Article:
January is the nation’s capital is dreary, but the Museum will be bursting with color. We’re filling an entire hall with live flowers for our biannual orchid exhibit, Orchids: Interlocking Science and Beauty, by Smithsonian Gardens and the United States Botanic Garden. The show, which runs January 24th through April 26th, examines how new ideas, technologies, and inventions change the way we study, protect, and enjoy orchids. Just consider the greenhouse, which allows us to grow exotic plants even in the dead of winter.
I took a field trip out to Smithsonian Gardens just to see how the orchids were coming along, and got a tour of the greenhouses from Tom Mirenda, Orchid Collection Specialist. It was the perfect way to spend a drizzly, freezing morning. I asked Tom which orchids were his favorites, which turned out to be an impossible question to answer. His favorites are constantly shifting to whichever plant is “behaving” at the moment. The day I went to visit, that was Angraecum sesquipedale, also known as Darwin’s orchid. In 1862, Charles Darwin famously hypothesized that the large, white, star-shaped orchid was pollinated by a moth with a proboscis long enough to reach the nectar at the bottom of the flower’s 10-16 inchlong spur. Twenty-one years after his death, scientists found the moth with the absurdly long proboscis, Xanthopan morganii praedicta.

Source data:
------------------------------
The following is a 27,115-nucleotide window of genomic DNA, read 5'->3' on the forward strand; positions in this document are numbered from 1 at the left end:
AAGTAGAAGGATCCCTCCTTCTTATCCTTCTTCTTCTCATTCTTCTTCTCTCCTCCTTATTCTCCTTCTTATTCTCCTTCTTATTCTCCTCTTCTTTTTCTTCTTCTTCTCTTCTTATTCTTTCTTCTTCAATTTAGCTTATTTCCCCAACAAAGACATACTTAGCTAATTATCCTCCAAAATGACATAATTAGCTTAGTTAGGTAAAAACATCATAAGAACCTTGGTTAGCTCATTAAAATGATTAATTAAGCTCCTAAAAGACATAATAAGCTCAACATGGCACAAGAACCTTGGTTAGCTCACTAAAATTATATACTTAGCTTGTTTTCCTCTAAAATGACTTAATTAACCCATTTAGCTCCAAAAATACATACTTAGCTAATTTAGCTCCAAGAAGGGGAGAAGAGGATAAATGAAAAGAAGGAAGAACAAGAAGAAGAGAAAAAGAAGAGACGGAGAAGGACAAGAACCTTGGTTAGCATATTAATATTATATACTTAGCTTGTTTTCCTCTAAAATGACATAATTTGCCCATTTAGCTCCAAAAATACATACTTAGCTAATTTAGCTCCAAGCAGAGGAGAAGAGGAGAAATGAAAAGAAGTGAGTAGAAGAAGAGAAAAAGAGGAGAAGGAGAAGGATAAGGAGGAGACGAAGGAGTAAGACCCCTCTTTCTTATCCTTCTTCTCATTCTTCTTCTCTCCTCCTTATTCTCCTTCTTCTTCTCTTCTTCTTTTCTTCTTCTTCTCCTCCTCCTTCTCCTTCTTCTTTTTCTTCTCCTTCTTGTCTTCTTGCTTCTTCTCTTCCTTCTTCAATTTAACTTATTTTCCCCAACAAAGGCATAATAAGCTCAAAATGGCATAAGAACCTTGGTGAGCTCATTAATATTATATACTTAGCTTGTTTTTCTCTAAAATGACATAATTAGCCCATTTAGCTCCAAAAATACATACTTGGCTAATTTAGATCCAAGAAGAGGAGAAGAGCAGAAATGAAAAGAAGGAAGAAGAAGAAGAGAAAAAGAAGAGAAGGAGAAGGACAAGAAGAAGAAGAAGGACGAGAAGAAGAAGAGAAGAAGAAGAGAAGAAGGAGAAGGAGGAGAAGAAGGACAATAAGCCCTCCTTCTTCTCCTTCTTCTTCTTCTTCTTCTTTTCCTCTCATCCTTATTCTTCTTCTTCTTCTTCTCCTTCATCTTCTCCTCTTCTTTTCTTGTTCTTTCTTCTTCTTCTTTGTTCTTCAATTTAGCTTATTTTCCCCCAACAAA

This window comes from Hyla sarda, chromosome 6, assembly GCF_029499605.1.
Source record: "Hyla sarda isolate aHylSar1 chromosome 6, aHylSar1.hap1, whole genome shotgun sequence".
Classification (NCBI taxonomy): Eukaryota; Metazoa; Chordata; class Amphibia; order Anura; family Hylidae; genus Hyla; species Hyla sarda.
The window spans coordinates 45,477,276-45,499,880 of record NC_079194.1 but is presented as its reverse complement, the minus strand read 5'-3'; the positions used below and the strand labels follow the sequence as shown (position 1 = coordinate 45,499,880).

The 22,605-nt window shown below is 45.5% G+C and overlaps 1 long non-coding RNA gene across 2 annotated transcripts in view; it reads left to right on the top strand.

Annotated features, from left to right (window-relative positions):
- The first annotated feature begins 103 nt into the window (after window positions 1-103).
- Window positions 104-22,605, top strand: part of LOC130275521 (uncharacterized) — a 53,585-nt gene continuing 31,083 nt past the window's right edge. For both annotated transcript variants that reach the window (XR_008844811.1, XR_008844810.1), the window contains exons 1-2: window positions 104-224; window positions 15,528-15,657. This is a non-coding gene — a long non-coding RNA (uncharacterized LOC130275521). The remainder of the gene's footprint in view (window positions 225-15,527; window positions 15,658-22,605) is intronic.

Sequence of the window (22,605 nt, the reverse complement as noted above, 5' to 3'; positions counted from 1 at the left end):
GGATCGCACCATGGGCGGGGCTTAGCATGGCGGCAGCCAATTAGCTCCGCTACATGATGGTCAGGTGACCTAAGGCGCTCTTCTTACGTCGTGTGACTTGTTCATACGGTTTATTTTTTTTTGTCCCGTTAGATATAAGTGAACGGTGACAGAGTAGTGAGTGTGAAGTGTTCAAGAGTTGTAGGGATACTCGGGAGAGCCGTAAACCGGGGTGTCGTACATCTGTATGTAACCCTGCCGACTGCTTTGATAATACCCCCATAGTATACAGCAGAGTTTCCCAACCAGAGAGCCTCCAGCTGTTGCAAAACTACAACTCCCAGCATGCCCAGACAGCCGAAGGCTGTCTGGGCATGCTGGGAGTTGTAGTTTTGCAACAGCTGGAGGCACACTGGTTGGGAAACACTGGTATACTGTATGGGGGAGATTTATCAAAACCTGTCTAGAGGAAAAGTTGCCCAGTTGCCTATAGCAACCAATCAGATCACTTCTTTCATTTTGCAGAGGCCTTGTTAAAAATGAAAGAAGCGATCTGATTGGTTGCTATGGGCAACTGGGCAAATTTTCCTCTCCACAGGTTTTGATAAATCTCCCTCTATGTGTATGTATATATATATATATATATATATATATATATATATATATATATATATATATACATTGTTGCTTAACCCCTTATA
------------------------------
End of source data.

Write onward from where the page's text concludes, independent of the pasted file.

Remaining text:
Some of the orchids in the greenhouses were rare species with fascinating back-stories. Others were hybrids familiar to anyone who’s ever bought a corsage. All were lovely, and will give our dinosaurs some competition for this winter’s coolest museum attraction.
Speaking of “cool,” how do we get the orchids from their greenhouses at Smithsonian Gardens to the Museum in the bitter cold? With a protective layer of shrink wrap, of course! When the orchids are ready to bloom, we put them on rolling carts, wrap each cart in plastic, load them onto heated trucks, and hustle them over to the Museum. Because this exhibition will be open for a few months, we’ll need to repeat the process many times with new flowers as they bloom.
Images and text by Juliana Olsson, Exhibits Writer/ Editor, National Museum of Natural History